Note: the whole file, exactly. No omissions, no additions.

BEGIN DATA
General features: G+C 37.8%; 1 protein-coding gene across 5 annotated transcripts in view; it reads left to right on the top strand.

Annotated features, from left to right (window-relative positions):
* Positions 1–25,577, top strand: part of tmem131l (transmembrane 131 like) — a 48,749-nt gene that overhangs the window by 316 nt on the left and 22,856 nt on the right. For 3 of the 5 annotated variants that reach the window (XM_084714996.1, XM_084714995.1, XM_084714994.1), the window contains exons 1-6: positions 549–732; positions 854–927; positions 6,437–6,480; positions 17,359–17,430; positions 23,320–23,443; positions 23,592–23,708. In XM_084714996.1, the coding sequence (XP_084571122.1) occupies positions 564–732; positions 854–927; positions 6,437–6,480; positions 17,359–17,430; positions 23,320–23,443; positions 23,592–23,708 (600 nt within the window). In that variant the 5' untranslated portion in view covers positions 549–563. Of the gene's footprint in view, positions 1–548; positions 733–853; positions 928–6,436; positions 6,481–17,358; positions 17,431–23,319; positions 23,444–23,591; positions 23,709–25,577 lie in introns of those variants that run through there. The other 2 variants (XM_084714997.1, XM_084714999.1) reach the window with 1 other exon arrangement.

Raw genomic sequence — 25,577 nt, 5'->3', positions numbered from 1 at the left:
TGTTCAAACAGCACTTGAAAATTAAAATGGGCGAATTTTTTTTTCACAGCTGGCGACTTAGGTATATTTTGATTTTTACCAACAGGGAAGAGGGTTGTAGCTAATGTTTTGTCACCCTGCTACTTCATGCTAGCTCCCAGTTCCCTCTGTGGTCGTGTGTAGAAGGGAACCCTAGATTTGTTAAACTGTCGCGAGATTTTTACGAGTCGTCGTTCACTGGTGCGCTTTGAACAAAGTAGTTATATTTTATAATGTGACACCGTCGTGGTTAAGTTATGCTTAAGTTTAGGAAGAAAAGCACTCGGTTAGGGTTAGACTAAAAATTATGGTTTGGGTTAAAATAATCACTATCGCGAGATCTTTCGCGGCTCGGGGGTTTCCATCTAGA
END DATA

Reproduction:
General features: G+C 37.8%; 1 protein-coding gene across 5 annotated transcripts in view; it reads left to right on the top strand.

Annotated features, from left to right (window-relative positions):
* Positions 1–25,577, top strand: part of tmem131l (transmembrane 131 like) — a 48,749-nt gene that overhangs the window by 316 nt on the left and 22,856 nt on the right. For 3 of the 5 annotated variants that reach the window (XM_084714996.1, XM_084714995.1, XM_084714994.1), the window contains exons 1-6: positions 549–732; positions 854–927; positions 6,437–6,480; positions 17,359–17,430; positions 23,320–23,443; positions 23,592–23,708. In XM_084714996.1, the coding sequence (XP_084571122.1) occupies positions 564–732; positions 854–927; positions 6,437–6,480; positions 17,359–17,430; positions 23,320–23,443; positions 23,592–23,708 (600 nt within the window). In that variant the 5' untranslated portion in view covers positions 549–563. Of the gene's footprint in view, positions 1–548; positions 733–853; positions 928–6,436; positions 6,481–17,358; positions 17,431–23,319; positions 23,444–23,591; positions 23,709–25,577 lie in introns of those variants that run through there. The other 2 variants (XM_084714997.1, XM_084714999.1) reach the window with 1 other exon arrangement.

Raw genomic sequence — 25,577 nt, 5'->3', positions numbered from 1 at the left:
TGTTCAAACAGCACTTGAAAATTAAAATGGGCGAATTTTTTTTTCACAGCTGGCGACTTAGGTATATTTTGATTTTTACCAACAGGGAAGAGGGTTGTAGCTAATGTTTTGTCACCCTGCTACTTCATGCTAGCTCCCAGTTCCCTCTGTGGTCGTGTGTAGAAGGGAACCCTAGATTTGTTAAACTGTCGCGAGATTTTTACGAGTCGTCGTTCACTGGTGCGCTTTGAACAAAGTAGTTATATTTTATAATGTGACACCGTCGTGGTTAAGTTATGCTTAAGTTTAGGAAGAAAAGCACTCGGTTAGGGTTAGACTAAAAATTATGGTTTGGGTTAAAATAATCACTATCGCGAGATCTTTCGCGGCTCGGGGGTTTCCATCTAGA